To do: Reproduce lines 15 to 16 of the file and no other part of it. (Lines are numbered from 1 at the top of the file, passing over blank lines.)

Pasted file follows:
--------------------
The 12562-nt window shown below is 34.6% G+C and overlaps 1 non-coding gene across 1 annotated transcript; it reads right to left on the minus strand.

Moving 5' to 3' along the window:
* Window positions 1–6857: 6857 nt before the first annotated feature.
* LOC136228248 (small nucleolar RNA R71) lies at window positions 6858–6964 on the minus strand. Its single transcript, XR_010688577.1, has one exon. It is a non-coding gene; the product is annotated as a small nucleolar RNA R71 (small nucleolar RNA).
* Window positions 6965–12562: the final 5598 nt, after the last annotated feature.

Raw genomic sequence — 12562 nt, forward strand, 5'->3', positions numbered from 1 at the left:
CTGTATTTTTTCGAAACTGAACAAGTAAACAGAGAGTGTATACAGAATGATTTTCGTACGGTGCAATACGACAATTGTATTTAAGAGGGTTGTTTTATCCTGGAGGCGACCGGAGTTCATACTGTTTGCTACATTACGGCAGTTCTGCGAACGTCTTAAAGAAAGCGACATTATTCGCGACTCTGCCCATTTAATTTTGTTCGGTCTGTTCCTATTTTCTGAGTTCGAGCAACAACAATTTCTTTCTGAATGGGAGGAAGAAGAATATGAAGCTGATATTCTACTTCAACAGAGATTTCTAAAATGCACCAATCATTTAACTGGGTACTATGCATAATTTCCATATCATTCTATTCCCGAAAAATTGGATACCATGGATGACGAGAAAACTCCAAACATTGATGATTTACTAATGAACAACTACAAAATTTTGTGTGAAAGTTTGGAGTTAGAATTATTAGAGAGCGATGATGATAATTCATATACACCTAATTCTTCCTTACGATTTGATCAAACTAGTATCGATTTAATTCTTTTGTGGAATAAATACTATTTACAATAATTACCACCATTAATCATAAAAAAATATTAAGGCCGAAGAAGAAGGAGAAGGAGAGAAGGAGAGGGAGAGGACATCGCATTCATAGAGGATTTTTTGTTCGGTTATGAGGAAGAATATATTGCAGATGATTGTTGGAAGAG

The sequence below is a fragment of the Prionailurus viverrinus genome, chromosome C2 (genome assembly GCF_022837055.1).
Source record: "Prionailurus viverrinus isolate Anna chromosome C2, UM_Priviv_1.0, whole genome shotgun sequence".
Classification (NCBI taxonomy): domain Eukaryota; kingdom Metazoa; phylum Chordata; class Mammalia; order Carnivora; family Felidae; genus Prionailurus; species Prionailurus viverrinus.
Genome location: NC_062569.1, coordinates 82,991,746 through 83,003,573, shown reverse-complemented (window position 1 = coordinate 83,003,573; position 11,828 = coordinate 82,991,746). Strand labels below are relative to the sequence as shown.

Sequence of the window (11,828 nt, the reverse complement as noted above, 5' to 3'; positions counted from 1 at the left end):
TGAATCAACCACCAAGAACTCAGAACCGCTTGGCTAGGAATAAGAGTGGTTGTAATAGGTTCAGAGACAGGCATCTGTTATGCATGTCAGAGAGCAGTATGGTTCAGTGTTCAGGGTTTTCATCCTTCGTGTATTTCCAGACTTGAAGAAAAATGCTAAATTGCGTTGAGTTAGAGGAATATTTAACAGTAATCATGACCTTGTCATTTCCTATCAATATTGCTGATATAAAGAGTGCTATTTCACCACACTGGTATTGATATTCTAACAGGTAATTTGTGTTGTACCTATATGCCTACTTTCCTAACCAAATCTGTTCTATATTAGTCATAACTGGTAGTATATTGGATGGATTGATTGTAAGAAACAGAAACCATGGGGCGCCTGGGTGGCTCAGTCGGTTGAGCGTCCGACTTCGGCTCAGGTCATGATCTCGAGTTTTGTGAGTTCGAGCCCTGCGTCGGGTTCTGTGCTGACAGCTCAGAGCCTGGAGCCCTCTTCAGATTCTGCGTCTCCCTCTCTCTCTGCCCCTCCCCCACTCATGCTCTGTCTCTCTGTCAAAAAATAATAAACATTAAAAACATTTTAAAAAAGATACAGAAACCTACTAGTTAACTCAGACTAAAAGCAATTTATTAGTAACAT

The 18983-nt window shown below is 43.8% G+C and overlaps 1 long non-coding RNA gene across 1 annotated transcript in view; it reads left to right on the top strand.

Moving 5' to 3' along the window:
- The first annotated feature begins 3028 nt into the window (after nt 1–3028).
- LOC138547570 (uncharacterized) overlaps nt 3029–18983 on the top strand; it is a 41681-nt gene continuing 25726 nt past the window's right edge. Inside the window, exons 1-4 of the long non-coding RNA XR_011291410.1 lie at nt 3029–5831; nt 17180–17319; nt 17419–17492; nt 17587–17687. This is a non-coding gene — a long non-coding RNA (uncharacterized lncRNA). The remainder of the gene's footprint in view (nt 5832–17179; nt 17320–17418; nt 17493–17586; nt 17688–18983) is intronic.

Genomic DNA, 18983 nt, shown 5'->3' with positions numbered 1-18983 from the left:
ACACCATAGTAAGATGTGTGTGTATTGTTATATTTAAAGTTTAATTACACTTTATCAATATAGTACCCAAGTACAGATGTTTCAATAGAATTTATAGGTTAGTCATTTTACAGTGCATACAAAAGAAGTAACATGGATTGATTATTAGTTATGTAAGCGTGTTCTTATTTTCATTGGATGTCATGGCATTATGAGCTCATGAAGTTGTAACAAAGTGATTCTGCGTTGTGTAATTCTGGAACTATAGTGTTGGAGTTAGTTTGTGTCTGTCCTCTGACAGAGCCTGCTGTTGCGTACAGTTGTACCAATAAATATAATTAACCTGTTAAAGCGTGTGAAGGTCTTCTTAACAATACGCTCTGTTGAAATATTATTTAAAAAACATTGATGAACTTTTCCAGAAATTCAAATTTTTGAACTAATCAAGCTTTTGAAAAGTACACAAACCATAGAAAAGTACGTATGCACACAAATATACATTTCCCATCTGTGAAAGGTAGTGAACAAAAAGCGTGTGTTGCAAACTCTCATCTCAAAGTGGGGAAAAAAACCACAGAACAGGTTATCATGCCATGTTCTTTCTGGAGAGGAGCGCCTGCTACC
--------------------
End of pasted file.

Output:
Moving 5' to 3' along the window:
- The first annotated feature begins 3028 nt into the window (after nt 1–3028).